A thousand words: How photography is being used to challenge domestic abuse stereotypes

Caitlin Logan

Photo project with survivors aims to change common representations of abuse

SCOTTISH WOMEN’S AID and Zero Tolerance have launched a new creative photo project to highlight women’s diverse experiences of domestic abuse, aiming to counter the common usage of stereotyped images.

The project, titled ‘a thousand words’, was developed in collaboration with survivors of domestic abuse and hopes to challenge the notion of domestic abuse being only about physical violence.

Photographer and storyteller Laura Dodsworth took the 15 photographs, which are available and free for publications to use as stock images.

One of the survivors involved in the project explained why creating these images was important. She said: “I spent a long time denying to myself I was actually being abused. It took me four years to recognise my situation.

“If photographs always show hitting or bruises it means that men who don’t hit absolve themselves of the label abuser.” Domestic abuse survivor 

“Bruises are the standard thing in photos of domestic abuse. There’s a theme that it looks like the man is getting angry and losing control, but often the abuser is very much in control.

“Abuse is also emotional, financial, verbal and being isolated. If photographs always show hitting or bruises it means that men who don’t hit absolve themselves of the label abuser because they don’t leave bruises. Also it makes people think that if a woman doesn’t have bruises she must be OK.”

The project was inspired by Scotland’s proposed Domestic Abuse Bill, and its launch coincides with the stage one debate in parliament on the bill taking place on Thursday 28 September.

The charities are highly supportive of the bill’s aim of creating an offence which recognises domestic abuse as a pattern of behaviour, moving away from the focus on physical violence alone.

Brenna Jessie, external affairs officer at Scottish Women’s Aid said that the project intends to encourage a more accurate reflection of the experience of the women who access support for domestic abuse.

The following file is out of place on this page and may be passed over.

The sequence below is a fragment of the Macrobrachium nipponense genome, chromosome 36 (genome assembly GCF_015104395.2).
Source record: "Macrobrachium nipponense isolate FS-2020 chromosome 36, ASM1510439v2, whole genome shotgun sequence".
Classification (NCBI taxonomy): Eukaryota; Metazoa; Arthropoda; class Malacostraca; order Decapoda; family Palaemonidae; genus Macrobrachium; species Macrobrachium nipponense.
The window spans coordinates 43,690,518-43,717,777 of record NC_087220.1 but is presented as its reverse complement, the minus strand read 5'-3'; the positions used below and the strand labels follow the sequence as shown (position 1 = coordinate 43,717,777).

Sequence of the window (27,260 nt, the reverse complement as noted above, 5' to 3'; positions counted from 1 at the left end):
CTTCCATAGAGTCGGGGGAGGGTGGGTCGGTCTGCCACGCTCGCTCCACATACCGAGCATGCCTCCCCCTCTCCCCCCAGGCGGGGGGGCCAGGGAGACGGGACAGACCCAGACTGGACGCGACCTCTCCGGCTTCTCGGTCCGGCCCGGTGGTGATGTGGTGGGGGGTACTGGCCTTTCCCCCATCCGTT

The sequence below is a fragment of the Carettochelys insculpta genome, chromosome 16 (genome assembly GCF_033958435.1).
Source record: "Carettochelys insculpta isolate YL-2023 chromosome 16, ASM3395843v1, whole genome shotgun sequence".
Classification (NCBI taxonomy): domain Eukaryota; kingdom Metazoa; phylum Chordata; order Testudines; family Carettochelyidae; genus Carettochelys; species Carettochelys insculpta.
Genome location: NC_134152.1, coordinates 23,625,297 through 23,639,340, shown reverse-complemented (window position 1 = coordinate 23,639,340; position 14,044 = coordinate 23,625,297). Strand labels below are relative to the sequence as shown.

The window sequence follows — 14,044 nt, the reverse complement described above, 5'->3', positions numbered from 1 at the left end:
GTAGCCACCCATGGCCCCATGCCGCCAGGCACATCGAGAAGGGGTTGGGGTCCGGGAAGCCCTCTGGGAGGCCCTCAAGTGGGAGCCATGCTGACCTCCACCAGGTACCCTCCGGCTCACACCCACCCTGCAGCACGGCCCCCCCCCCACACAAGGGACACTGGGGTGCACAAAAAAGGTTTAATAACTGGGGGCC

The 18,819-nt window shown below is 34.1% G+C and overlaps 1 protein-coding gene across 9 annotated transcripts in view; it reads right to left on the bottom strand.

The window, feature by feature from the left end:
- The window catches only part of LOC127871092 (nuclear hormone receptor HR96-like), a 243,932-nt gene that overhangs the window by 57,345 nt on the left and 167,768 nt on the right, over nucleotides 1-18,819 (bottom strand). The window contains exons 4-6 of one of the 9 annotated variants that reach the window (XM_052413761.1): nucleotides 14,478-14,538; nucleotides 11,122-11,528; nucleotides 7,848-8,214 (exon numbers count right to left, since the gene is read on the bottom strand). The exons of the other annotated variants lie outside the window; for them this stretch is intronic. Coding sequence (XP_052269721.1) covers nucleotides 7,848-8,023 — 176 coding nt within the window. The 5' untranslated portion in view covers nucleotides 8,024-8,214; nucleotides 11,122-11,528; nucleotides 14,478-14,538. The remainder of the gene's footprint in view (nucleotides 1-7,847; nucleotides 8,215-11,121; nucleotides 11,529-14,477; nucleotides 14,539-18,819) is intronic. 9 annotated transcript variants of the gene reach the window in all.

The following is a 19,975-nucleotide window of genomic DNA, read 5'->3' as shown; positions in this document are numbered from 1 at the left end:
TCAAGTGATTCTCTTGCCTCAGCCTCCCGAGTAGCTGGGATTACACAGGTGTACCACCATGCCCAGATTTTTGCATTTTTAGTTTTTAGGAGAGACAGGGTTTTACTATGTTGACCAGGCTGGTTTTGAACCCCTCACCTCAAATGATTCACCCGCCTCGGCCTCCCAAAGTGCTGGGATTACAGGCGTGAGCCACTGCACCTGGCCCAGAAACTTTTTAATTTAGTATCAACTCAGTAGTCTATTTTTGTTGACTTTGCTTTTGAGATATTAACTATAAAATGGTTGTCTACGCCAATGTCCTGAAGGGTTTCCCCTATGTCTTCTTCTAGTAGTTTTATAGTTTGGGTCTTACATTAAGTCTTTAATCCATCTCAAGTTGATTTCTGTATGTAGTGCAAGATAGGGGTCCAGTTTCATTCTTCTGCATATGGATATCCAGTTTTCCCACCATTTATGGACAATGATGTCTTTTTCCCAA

“We desperately want people to know that there is no hierarchy when it comes to abuse.” Brenna Jessie, Scottish Women’s Aid

She said: “So often at Women’s Aid we hear women question whether their experience counts as abuse – they have no black eye, they have no burst lip.

“’a thousand words’ is important, because we desperately want people to know that there is no hierarchy when it comes to abuse; whether it’s controlling behaviour, threats, humiliation, sexual or physical violence – it all ‘counts’ and it is all real abuse.”

Zero Tolerance, which campaigns to end violence against women, has done a considerable amount of work to highlight ways in which media coverage of gender based violence could be improved.

For example, the organisation previously published a guide to responsible media reporting of violence against women and it is in its fifth year of running a Write to End Violence against Women competition for journalists and bloggers, which recognises good coverage of the issues.

READ MORE: Kirsty Strickland: A week of male violence

Lydia House, media and events officer at Zero Tolerance said that one of the issues addressed by the photo project is the lack of diversity in the images which are typically used.

She said: “Domestic abuse affects women of all classes, ages and backgrounds but current stock images don’t reflect this.

“With ‘a thousand words’, publications have a real choice in the images they use to illustrate stories about domestic abuse; we hope to see a real step forwards in the depth and diversity of women’s stories represented by the media.”

The project aims not only to improve representations in the media, but also to ensure that women who recognise their experiences in these images will come forward and seek support.

Pictures courtesy of Laura Dodsworth

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